“Well, that’s pretty much what it is: Incredibly bad,” quips Schaffer, conspicuously imploring his buddies to get in on his joke. Samberg and Taccone instantly nod in deadpanned agreement.
“It totally sucks,” says Samberg.
Schaffer gets back to reality. “No, actually, there’s a song on there called ‘Please, Incredibad, Don’t Hurt ‘Em,’ which references a MC Hammer album,” he explains.
Well, that explanation makes more sense, considering the fact that the guys snagged some pretty kick-ass producers to work on the album, including big names such as Jurassic 5’s DJ Nu-Mark, acclaimed Queens-based producer DJ J-Zone and master reggae production team Sly & Robbie, “which was obviously a big get…for them,” Samberg says.
“Their 800,000th reggae song was ours,” Schaffer says. “To make a parody song with some comedians is probably the cherry on top of a long career.”
Taccone adds, “I don’t want to speak for them, but I think [‘Ras Trent’] is definitely their masterpiece.”
Despite the onslaught of self-deprecating jokes, the fact of the matter is that the guys’ mocking assertions are not so far off. For example, J-Zone recently sent out a letter to his fans claiming that he’s seeking a gold record, and that collaborating with TLI may be his only shot. And judging from the torrent of interest in the talented trio, it seems parody has become a genuine, moneymaking endeavor.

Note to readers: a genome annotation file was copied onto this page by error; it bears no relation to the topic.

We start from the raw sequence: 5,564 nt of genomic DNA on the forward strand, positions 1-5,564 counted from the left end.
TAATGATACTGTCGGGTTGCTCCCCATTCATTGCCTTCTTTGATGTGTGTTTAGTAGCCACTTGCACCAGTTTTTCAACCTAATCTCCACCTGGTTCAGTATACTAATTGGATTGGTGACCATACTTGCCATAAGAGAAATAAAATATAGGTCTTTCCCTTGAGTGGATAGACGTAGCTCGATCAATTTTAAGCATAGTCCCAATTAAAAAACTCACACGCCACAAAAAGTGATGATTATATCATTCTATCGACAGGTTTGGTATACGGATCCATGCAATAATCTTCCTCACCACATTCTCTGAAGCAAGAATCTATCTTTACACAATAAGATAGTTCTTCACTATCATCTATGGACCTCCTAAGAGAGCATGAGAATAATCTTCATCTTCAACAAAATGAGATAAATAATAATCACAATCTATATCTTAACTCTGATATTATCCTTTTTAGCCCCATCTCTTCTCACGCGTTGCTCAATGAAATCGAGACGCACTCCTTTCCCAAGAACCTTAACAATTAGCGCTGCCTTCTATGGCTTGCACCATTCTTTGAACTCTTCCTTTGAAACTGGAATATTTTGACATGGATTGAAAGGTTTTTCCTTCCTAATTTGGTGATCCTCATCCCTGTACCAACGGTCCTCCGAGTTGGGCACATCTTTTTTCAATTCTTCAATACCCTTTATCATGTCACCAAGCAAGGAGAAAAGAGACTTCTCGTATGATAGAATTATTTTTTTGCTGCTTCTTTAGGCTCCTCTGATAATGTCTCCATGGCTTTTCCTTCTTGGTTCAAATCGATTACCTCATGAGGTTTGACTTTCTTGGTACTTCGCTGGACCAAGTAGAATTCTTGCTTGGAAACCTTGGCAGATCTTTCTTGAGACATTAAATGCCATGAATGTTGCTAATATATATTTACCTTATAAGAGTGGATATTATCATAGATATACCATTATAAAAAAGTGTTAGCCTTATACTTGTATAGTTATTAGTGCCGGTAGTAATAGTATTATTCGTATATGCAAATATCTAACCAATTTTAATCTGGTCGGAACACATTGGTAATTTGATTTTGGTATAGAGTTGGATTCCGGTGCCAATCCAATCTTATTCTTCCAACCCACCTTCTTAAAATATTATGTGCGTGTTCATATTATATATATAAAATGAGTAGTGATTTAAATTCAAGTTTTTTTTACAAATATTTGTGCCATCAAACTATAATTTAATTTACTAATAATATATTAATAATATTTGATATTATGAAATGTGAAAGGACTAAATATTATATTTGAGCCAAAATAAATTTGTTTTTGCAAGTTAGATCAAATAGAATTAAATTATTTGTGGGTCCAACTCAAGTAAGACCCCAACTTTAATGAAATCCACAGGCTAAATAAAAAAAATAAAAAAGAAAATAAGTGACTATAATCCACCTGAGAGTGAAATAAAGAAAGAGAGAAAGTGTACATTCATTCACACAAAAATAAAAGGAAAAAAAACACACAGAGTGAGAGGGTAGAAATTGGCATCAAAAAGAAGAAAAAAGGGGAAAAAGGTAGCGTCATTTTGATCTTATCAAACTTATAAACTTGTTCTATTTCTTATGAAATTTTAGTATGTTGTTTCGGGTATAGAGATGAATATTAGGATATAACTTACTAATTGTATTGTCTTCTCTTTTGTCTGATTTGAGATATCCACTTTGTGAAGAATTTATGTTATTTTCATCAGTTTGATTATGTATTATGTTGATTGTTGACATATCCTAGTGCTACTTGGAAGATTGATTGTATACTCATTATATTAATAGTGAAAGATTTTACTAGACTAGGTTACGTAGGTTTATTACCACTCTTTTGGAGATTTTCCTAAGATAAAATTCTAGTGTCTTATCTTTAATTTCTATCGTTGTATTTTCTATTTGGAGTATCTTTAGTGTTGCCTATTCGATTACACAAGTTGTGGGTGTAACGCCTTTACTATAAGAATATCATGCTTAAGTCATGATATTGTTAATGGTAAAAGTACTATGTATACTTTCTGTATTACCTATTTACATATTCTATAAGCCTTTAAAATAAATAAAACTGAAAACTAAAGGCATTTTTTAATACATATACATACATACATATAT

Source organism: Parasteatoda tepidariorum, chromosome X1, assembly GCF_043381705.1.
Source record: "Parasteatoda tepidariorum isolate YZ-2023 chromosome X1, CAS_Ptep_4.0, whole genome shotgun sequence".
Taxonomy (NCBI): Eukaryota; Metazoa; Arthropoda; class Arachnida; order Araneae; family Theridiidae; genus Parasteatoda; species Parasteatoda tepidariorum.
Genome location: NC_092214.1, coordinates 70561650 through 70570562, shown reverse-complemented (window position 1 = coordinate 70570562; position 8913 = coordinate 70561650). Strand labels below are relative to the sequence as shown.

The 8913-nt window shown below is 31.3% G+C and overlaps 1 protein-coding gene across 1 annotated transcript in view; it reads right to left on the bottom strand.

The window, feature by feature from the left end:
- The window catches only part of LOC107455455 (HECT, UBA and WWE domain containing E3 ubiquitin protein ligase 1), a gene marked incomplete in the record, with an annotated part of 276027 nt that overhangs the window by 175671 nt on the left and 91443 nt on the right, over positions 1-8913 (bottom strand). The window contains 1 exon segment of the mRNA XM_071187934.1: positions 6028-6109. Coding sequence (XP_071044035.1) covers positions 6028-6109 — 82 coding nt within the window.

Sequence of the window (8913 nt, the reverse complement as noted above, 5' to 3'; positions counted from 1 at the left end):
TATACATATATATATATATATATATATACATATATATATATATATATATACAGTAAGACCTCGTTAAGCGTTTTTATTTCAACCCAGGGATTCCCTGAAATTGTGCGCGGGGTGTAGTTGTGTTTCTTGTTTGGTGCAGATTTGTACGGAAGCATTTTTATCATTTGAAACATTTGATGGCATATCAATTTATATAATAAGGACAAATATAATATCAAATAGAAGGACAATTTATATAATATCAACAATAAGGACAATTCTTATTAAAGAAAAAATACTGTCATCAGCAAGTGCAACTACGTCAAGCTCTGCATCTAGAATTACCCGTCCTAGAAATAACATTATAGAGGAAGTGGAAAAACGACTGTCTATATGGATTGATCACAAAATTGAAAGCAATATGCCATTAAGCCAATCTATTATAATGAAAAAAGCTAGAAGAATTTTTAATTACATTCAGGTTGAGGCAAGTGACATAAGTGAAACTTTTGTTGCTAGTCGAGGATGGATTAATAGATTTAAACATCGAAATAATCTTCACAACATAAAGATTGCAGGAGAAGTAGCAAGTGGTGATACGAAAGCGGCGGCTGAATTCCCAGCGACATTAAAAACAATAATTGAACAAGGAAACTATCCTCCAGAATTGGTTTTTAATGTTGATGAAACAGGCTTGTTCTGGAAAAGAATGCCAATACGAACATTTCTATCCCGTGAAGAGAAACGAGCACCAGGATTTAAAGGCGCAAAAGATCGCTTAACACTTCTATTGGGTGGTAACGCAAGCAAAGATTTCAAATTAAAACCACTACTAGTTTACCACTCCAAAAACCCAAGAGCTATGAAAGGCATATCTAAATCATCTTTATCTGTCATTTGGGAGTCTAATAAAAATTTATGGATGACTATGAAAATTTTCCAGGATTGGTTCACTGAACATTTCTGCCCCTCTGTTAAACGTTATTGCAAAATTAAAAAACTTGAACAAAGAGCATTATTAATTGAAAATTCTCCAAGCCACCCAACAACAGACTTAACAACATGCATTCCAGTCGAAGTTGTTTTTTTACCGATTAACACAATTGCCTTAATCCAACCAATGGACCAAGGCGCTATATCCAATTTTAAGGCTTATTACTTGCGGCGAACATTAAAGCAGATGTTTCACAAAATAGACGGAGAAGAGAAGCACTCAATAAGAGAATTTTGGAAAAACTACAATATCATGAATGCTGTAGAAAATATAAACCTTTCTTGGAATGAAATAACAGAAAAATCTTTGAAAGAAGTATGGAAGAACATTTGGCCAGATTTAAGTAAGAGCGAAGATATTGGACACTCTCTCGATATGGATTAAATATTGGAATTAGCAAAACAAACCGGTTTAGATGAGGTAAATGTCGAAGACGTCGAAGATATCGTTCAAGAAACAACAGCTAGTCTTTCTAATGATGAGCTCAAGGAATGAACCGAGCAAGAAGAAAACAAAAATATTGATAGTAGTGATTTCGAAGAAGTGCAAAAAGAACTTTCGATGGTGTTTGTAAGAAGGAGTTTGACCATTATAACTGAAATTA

Now that they’ve officially conquered the realms of television, film, YouTube and iTunes (Incredibad went #1 on their digital-sales charts upon release) what’s next for TLI? Maybe one of their pilots will finally take off or they’ll make a new movie (the boys confide that more film-related stuff is definitely in the cards). Or maybe they’ll just live like total rock stars, riding the wave of their already-successful new album into an oblivion of parties, hot chicks and compulsive gambling. Or maybe they’ll just chill out for a bit. They could even retire to Brooklyn and take computer classes. If the distraught expressions on the tech-savvy artists’ faces are any indication as the three dudes shuffle out the door, they would have no shortage of study partners.